Hollywood actress Kate Hudson has revealed that she experienced postpartum hair loss after the birth of her son Bingham. Hudson, the 33-year-old star of films including Almost Famous and How to Lose a Guy in 10 Days, is mum to two young sons, but has recently stated that her second pregnancy was much more challenging than her first.
Speaking to Redbook magazine for their December 2012 issue, she explained: “When I had [first son] Ryder, I was 24 and didn’t really experience any changes to my hair or skin. But with my second child, I got acne, all my hair fell out after he was born, and I definitely had to work out to drop the weight. No pregnancy is easy to bounce back from.”
Hudson’s account echoes the experience of many women across the globe who find that their hair is thinning or falling out after giving birth.
Postpartum hair loss: the facts
Hair loss after pregnancy is generally caused by hormonal changes during the gestational period. During pregnancy, women experience elevated levels of oestrogen which cause hair follicles to stay in the anagen (or “growth”) phase of their cycle for much longer than usual. On average, most people lose around 100 hairs a day, but pregnant women can lose just half of that number.
Postpartum hair loss occurs after the baby is born and a new mother’s body is attempting to restore its hormonal balance, causing the hairs that remained in the anagen stage for longer than normal to fall out. The degree to which women are affected can vary, with some experiencing very little thinning and others experiencing more extreme shedding, but even hair loss in clumps is considered normal during the first 6-12 months after pregnancy.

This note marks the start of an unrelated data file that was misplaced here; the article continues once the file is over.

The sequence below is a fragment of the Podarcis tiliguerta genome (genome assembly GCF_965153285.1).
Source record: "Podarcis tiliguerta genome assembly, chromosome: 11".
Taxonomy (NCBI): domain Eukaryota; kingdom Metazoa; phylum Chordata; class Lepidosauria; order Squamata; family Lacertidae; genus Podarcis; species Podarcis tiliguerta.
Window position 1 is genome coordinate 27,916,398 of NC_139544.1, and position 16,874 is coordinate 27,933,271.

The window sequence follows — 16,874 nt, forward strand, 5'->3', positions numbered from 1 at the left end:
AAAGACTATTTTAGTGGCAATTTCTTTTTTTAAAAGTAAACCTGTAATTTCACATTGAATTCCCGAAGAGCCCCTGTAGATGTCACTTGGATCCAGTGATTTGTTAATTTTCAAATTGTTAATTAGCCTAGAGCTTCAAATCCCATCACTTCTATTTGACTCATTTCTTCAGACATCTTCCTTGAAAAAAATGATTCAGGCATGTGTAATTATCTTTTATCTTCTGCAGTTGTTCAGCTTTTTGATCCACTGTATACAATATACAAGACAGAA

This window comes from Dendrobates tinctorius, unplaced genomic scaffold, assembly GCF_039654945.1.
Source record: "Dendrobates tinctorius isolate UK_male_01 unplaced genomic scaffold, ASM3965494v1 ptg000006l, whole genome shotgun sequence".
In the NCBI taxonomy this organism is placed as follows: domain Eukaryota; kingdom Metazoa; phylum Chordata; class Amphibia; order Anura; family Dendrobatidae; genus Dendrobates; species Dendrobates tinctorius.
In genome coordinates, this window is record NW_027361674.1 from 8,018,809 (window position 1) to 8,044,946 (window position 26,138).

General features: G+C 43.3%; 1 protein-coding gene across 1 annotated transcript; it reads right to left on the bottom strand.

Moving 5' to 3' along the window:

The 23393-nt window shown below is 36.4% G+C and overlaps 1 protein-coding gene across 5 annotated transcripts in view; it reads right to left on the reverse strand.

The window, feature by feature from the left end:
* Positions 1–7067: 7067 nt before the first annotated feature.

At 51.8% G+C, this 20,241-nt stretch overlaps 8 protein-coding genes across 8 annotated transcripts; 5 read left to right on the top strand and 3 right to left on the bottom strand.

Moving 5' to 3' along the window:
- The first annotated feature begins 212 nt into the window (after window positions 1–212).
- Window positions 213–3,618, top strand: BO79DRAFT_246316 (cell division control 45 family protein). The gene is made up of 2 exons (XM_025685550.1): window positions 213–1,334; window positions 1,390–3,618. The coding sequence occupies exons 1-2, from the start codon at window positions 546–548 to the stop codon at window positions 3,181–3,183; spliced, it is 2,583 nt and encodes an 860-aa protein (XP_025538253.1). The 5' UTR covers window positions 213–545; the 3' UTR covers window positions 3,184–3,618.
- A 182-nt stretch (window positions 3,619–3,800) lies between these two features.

Good news for new mums
The good news is that, for the majority of women, postpartum hair loss is a temporary condition, and their hair will return to its normal thickness and volume once hormone levels are rebalanced. There are also many lifestyle changes which can help to improve the condition of hair during the transition, including eating a good diet, washing hair less frequently, and avoiding heated styling tools such as blow dryers and straightening irons.
However, if you are worried about the amount of hair you have lost after pregnancy, or your hair loss has continued past your child’s first birthday, it is advisable to visit an expert who can make an assessment of your condition and check for any other possible causes of your hair loss. Stress or diet related conditions, such as Diffuse Thinning, can also affect new mothers, so it’s important to have your symptoms assessed to rule out any other possible conditions.
Below is a video, recorded by one of our very own treatment advisors, Trinity Gardiner, who herself experienced significant hair loss following the birth of her second child.